In the 70s women were trying to break into the glass ceiling

This is a subtle malaphor involving the misuse of “into” and “through”.  On National Public Radio a reporter was talking to a woman who had been one of the early female insurance agents in Cincinnati. She said that in the 70s women were trying to break into the glass ceiling.  As Yvonne Stam, the contributor of this mash up says, “Which sounds painful, but breaking through the glass ceiling was no walk in the park either.”  This is a mash up of “breaking through the glass ceiling” (overcoming an unacknowledged discriminatory barrier to employment, particularly for women) and “break in (someone)” (train or instruct in a new job or enterprise).  “Break new ground” also may be in play, as it describes someone doing something no one else has done, which certainly applies to the glass ceiling.  A big thanks to that hawk-eared Yvonne Stam for hearing this one and sending it in!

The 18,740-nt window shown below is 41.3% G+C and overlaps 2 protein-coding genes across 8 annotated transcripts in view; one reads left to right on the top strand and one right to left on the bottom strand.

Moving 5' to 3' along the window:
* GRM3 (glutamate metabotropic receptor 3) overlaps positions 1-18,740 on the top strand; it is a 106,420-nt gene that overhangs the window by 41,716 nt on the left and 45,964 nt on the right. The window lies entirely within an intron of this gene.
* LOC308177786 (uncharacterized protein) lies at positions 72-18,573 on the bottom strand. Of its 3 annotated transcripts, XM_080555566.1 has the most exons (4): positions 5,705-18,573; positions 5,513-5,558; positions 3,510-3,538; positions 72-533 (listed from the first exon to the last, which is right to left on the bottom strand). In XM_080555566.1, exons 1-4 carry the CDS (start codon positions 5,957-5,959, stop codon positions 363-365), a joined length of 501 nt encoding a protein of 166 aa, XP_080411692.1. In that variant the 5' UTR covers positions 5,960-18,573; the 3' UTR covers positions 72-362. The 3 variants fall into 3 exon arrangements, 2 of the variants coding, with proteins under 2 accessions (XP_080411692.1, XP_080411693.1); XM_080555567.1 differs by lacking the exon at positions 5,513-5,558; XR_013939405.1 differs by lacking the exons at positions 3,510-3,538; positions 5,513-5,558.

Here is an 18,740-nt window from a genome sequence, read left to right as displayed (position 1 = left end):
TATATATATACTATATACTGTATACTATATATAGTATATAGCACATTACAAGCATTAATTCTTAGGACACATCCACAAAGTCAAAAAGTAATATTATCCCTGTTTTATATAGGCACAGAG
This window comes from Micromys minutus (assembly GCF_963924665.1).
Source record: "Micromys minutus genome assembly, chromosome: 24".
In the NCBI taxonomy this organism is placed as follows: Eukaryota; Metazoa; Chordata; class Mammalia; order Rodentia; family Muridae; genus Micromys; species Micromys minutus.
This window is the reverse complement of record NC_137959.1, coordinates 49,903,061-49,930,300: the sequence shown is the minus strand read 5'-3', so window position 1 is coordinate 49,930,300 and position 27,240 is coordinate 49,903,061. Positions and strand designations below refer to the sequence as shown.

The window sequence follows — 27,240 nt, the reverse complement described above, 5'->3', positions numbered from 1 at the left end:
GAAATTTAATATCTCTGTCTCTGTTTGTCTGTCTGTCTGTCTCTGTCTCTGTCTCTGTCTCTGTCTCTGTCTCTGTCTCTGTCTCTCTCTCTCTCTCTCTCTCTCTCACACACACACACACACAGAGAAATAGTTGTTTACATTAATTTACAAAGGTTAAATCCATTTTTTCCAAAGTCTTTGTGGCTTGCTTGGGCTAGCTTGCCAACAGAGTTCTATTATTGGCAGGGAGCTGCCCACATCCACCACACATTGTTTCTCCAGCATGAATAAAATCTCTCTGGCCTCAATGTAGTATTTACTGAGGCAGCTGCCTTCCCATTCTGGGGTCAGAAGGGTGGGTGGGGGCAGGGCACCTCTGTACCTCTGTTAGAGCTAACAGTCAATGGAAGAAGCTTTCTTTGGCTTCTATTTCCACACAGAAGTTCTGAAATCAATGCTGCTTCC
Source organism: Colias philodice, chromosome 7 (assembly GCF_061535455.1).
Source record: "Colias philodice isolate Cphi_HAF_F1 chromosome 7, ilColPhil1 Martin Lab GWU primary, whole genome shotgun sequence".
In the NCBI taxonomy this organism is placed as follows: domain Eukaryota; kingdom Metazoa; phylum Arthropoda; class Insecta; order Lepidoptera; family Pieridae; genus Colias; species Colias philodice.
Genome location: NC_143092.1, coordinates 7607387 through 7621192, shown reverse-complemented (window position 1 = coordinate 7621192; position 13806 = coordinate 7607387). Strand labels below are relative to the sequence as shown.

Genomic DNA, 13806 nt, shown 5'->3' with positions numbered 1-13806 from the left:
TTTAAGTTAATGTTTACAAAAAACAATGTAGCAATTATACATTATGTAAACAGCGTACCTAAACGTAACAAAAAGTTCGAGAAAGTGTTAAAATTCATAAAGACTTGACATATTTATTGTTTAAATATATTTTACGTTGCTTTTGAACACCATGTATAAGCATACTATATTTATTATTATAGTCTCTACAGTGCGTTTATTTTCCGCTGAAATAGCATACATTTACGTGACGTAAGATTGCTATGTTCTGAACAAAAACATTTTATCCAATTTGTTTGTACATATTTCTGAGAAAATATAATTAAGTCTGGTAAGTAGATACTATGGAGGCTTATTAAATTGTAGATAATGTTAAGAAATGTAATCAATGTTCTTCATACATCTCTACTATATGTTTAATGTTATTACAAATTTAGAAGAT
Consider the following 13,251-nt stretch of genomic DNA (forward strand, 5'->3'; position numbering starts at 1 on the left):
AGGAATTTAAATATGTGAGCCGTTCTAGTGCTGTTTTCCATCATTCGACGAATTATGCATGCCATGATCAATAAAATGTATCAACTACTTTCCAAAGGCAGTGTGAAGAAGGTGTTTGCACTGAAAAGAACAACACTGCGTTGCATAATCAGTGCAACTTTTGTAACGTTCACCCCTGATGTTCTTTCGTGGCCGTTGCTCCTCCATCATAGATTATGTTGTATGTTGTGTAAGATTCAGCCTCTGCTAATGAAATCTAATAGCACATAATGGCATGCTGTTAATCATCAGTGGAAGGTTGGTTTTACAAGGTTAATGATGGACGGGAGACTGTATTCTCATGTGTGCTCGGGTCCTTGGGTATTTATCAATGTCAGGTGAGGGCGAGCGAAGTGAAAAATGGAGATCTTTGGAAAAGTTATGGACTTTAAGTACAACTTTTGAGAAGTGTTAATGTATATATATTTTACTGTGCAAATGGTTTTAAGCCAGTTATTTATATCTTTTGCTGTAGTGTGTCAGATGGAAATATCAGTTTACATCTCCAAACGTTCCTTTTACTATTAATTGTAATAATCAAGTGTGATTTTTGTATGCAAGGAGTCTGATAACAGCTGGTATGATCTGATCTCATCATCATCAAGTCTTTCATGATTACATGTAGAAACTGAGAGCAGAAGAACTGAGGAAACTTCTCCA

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One Comment on “In the 70s women were trying to break into the glass ceiling”

  1. Uh…any woman who’s had to endure a predominantly male corporate atmosphere for longer than a month will accurately describe the experience as being “like glass being shoved into my skull.” I’m gonna give this malaphor a pass.


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